Alexander, M. J., & Mohanty, C. T. (Eds.). (1997). Feminist genealogies, colonial legacies, democratic futures. New York: Routledge.
Alvarez, S. E. (1999). Advocating feminism: the Latin American feminist NGO “boom”. International Feminist Journal of Politics, 1(2), 181–209.
Alvarez, S. E. (2009). Beyond NGO-ization? Reflections from Latin America. Development, 52, 175–184.
Amos, V., & Parmar, P. (1984). Challenging imperial feminism. Feminist Review, 17, 3–19.
Basu, A. (Ed.). (2010). Women’s movements in the global era: the power of local feminisms. San Francisco, Oxford: Westview Press.
Basu, A. (n.d.). Women’s movements and the challenge of transnationalism. Paper available online, http://www3.amherst.edu/~mrhunt/womencrossing/basu.html, (accessed July 2014).
Baxi, P. (2012). We must resist the cunning of judicial reform. Kafila, December 29. http://kafila.org/2012/12/29/we-must-resist-the-cunning-of-judicial-reform-pratiksha-baxi-#more-14996.
Baxi, P. (2014). Public secrets of law: rape trials in India. New Delhi: Oxford University Press.
Baxi, P. (2015). Law, visuality and sexual violence: Leslee Udwin’s India’s daughter. Mukta Salve Lecture Series in the memory of Sharmila Rege organised by the Krantijyoti Savitribai Phule Women’s Studies Centre, Savitribai Phule Pune University, 14 March 2015.
Bhambra, G. (2007). Rethinking modernity: postcolonialism and the sociological imagination. London: Palgrave.
Bhambra, G. (2014). Connected sociologies. London: Bloomsbury.
Bignall, S., & Patton, P. (2010). Deleuze and the postcolonial. Edinburgh: Edinburgh University Press.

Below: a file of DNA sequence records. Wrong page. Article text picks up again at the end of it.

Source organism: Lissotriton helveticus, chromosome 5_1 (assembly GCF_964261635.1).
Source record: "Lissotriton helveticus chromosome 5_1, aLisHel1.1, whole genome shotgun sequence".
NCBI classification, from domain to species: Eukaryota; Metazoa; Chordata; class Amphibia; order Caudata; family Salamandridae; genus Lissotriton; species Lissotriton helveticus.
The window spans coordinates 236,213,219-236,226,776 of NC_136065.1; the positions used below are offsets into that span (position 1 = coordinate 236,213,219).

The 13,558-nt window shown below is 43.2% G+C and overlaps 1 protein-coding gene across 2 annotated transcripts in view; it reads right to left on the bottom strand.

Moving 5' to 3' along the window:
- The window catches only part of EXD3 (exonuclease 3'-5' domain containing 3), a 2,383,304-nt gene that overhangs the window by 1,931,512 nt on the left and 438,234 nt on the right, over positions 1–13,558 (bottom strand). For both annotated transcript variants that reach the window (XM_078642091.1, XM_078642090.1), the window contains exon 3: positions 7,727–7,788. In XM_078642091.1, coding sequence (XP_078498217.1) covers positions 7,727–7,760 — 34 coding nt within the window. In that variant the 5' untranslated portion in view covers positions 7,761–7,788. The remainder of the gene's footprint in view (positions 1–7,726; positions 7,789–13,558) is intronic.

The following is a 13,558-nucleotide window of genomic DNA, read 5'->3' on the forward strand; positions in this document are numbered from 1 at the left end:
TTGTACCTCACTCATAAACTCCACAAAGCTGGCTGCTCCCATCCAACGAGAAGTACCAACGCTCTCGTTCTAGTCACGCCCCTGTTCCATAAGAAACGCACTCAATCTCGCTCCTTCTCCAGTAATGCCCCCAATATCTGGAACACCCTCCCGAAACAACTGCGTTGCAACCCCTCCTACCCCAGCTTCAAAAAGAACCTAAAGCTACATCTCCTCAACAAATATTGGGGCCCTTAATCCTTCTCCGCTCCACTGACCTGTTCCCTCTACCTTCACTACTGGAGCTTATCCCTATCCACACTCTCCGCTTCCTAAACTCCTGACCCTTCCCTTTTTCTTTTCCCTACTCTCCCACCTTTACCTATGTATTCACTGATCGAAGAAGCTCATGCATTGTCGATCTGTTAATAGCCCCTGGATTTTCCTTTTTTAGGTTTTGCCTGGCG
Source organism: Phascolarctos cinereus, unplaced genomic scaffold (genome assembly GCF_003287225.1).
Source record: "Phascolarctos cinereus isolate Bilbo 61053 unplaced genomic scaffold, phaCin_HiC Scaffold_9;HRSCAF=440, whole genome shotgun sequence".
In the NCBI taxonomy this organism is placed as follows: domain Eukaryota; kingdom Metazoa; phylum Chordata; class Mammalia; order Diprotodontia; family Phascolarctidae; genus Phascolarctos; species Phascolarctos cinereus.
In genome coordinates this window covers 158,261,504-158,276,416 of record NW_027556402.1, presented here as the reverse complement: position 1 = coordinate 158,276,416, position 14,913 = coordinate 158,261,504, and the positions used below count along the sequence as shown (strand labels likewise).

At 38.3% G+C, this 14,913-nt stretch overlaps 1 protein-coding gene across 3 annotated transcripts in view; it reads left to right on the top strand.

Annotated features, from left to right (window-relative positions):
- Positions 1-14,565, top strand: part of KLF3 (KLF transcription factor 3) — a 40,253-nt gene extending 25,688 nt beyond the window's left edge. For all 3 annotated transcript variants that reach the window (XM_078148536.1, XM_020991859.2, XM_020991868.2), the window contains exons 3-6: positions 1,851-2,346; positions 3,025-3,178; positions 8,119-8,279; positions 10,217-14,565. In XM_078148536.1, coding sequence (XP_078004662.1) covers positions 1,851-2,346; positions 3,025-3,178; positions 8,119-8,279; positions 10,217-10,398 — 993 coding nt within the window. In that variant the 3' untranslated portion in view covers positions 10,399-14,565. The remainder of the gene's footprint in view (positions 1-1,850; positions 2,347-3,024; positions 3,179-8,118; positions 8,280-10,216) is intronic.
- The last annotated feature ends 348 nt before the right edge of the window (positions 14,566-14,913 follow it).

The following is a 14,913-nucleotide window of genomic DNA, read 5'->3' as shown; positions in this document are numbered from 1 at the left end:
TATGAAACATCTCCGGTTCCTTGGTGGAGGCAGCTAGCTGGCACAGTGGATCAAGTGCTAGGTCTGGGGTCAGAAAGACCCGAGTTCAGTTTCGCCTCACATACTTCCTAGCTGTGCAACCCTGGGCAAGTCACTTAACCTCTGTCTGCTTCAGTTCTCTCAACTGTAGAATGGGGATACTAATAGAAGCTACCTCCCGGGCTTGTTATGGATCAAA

Burton, A. (1994). Burdens of history: British feminists, Indian women, and imperial culture, 1865–1915. Chapel Hill: University of North Carolina Press.
Burton, A. (1999). Some trajectories of “feminism” and “imperialism”. In M. Sinha, D. Guy, & A. Woollacott (Eds.), Feminisms and internationalism (pp. 214–224). Oxford: Blackwell.
Chernilo, D. (2006). Social theory’s methodological nationalism: myth and reality. European Journal of Social Theory, 9(1), 5–22.
Chowdhury, E. H. (2011). Transnationalism reversed: women organizing against gendered violence in Bangladesh. Albany: SUNY Press.
Connell, R. (2014a). Margin becoming centre: for a world-centred rethinking of masculinities. Norma, 9(4), 217–231.
Connell, R. (2014b). The sociology of gender in southern perspective. Current Sociology, 62(4), 550–567.
Connell, R. (2014c). Rethinking gender from the south. Feminist Studies, 40(3), 518–539.
Corbridge, S., & Harriss, J. (2000). Reinventing India: liberalization, Hindu nationalism and popular democracy. Cambridge: Polity Press.
Dave, N. (2012). Queer activism in India: a story in the anthropology of ethics. Durham: Duke University Press.